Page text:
The pre-election/post-election design is unusual for a mid-term ANES study. Why did the 2002 ANES use the pre-election/post-election design? For the past 25 years, our mid-term studies have carried instrumentation tied to the respondent's congressional district. In order to make the pre-loaded instrumentation in 2002 comparable with the past, we needed respondent addresses to place respondents in the proper congressional district. While we could get many of those via the tracking we do of panel respondents and while some portion of the others are available via reverse matching, we would have been left without addresses for a systematic group of respondents. Thus, we implemented a pre-election study to enable the pre-loaded instrumentation. This pre-election/post-election design also allows more distance between the measurement of things scholars use to predict vote choice and the measurement of vote choice itself.

For reasons of cost, the study was carried out over the telephone, and that has implications for measurement. We drew lessons from the mode comparison in 2000 to make sure that we implemented best practices on the telephone. As you know, ANES questions are generally designed for face-to-face interviewing. Because the 2002 ANES was carried out over the telephone, we had to modify a number of time-series questions to employ the best practices for collecting valid, reliable data on the telephone. Thus, there are several new question formats - branched questions instead of seven-point scales, altered response options to address recall issues over the telephone, and the like. Seven-point scales often produce unreliable data when the data are taken over the telephone. Long lists of response categories pose memory problems for respondents on the telephone. And so on. When there are question format differences with the past, they are a consequence of telephone interviewing.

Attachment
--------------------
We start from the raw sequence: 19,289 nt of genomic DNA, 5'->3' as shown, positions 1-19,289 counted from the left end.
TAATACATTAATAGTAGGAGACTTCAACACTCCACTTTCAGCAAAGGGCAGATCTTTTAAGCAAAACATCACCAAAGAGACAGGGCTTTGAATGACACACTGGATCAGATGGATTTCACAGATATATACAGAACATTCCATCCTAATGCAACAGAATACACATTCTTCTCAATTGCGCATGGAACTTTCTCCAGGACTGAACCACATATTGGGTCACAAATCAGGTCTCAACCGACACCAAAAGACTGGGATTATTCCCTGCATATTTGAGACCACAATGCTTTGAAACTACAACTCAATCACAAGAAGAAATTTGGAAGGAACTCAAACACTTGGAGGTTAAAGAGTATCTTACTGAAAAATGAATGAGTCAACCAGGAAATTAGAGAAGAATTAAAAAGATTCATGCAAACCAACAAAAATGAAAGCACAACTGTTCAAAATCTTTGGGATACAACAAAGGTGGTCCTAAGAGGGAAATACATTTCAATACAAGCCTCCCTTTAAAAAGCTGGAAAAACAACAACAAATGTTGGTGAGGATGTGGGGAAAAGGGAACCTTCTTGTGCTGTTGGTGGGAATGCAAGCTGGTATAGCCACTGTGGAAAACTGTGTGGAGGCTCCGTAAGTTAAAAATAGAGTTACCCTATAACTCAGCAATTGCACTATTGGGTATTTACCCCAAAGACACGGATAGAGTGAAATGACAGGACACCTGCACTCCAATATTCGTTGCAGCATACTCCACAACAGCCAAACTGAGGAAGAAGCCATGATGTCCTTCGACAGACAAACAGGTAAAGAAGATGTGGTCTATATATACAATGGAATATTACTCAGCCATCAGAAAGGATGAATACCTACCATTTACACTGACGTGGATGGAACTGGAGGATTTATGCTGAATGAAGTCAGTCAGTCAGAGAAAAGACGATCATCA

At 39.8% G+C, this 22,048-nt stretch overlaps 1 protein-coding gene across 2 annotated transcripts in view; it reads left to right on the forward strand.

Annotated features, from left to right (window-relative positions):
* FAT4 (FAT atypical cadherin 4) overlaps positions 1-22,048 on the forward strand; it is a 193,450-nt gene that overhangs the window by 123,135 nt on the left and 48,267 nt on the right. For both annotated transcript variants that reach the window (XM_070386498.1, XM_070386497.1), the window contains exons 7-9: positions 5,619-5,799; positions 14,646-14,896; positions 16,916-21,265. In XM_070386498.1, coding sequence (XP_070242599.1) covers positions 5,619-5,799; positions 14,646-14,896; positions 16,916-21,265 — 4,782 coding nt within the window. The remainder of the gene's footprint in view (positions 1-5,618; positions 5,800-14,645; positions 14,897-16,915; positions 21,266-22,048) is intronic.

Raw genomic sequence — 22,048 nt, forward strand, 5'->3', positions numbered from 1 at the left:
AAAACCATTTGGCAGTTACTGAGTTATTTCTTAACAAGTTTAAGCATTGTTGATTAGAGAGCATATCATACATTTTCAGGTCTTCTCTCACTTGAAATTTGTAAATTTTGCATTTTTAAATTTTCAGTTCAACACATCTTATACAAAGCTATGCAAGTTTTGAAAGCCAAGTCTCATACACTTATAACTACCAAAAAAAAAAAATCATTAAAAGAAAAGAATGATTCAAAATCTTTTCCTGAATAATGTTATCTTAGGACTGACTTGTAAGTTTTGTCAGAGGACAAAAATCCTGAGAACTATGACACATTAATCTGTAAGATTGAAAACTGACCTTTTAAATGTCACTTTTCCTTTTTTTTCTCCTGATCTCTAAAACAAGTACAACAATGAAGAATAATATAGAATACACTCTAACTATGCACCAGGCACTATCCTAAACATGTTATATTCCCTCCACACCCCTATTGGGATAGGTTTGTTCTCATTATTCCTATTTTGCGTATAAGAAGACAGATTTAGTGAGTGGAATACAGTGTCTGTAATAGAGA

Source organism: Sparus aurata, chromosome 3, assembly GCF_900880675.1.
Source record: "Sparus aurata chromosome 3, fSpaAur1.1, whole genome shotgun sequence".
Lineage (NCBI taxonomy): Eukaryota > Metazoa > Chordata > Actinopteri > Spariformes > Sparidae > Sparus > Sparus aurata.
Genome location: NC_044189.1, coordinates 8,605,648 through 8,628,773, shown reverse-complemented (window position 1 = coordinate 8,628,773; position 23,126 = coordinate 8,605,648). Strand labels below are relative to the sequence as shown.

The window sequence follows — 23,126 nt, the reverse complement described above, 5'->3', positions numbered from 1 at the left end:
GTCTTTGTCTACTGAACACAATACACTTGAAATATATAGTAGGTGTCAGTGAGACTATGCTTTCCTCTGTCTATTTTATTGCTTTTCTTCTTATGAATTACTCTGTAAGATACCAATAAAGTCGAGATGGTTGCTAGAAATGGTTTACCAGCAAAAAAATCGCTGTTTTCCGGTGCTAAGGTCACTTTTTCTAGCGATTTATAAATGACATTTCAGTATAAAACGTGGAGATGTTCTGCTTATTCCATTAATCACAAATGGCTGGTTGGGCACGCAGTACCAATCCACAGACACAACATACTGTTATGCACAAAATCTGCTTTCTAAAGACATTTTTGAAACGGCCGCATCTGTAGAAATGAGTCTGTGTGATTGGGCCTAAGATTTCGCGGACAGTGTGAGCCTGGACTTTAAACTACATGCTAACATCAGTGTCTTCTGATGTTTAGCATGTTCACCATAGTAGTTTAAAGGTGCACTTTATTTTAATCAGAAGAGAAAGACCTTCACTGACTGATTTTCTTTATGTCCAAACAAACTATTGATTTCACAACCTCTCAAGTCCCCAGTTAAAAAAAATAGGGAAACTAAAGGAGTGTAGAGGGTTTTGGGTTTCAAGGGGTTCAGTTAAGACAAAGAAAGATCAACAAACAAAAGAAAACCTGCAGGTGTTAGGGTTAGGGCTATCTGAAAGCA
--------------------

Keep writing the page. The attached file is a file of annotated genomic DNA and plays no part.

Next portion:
...What Is an Advance Release?

Later this spring, we'll release the final version of the 2002 data. A number of members of the NES community have requested an advance release, one with basic cleaning, but without the range of constructed and contextual variables that will be on the final release and without full documentation. With this advance release, scholars who want to put in a bit of additional work can have access to the data at the earliest possible date. So, beginning with the 2000 ANES, we have been releasing the data in an advance release several months before the final data set is ready for release.

The 2002 ANES contains both panel respondents and respondents from a small fresh cross-section. When we expected variables to remain stable between 2000 and 2002 - for example, basic demographic variables - we did not spend precious minutes on the 2002 study asking those questions again of the panel respondents. Thus, scholars who use the Advance Release will want to combine the variables measuring basic demographics from the two separate variables measuring those demographics for the panel respondents and for the fresh cross-section. Some of the necessary accommodations to the telephone - the branched versions of the seven-point scales, for example - require recoding to build a consolidated variable. Scholars who use the Advance Release will want to build those scales. In the final release, we will have completed these tasks - and others like them - but we wanted to get the data to you as soon as it was usable.

...Access to the Instruments

Survey instruments for both the pre-election and post-election studies are available on our website: